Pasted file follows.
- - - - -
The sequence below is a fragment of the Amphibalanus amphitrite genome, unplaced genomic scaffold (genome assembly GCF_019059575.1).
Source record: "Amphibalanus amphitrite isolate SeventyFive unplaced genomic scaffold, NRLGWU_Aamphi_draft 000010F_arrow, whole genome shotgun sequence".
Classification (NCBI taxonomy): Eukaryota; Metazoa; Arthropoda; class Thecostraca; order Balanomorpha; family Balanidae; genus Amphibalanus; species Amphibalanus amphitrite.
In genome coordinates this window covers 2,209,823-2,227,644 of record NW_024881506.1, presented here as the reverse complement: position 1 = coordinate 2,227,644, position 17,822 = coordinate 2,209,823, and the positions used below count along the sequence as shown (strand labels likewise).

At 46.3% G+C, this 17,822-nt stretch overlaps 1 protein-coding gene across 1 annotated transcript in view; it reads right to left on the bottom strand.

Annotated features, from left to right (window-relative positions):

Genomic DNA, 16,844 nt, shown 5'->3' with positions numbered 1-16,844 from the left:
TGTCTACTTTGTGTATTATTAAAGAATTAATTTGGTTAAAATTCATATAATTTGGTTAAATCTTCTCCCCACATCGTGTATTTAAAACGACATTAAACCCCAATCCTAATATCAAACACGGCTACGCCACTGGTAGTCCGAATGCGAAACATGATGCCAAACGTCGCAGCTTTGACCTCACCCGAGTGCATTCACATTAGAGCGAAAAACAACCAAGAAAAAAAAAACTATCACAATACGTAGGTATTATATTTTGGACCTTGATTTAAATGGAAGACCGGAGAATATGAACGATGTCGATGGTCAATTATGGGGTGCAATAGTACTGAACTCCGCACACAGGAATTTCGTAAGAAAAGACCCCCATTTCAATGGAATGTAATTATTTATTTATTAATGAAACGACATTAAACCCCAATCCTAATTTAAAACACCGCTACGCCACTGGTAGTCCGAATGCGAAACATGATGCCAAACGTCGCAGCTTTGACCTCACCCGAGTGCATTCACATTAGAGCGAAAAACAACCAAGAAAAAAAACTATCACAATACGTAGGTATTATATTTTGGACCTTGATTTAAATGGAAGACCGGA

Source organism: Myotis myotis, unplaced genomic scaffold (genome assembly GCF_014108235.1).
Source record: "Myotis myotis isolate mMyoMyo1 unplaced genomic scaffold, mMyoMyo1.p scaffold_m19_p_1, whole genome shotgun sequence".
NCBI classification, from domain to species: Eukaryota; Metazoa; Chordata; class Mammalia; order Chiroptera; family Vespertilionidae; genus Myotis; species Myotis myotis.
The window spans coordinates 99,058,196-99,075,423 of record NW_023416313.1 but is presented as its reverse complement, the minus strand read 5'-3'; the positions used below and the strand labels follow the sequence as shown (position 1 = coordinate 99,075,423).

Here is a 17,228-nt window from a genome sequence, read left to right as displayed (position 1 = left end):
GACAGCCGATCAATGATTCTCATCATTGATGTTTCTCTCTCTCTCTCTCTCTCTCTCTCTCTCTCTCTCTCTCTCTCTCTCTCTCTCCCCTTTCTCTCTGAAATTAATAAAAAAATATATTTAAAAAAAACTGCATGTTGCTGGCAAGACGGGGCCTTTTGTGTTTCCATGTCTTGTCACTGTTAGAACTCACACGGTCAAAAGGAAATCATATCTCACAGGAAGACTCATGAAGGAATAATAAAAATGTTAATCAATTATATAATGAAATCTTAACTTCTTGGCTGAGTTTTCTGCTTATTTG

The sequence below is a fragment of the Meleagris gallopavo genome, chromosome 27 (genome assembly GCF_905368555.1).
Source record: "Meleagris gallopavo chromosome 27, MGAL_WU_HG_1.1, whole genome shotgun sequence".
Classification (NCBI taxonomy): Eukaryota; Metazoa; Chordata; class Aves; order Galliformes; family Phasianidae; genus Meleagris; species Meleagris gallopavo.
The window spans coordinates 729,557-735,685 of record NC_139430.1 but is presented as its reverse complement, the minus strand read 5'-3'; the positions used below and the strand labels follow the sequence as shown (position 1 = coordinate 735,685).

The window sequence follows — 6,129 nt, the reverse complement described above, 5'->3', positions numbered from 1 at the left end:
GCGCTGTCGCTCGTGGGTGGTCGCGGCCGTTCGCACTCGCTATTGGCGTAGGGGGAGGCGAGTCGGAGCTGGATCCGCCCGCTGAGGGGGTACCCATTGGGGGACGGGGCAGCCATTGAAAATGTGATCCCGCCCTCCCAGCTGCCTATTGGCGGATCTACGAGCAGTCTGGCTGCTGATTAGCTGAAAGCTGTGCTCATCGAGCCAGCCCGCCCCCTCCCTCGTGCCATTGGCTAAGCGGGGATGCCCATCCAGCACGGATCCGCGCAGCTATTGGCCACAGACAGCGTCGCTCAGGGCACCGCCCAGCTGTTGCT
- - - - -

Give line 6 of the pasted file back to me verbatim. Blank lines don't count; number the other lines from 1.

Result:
Annotated features, from left to right (window-relative positions):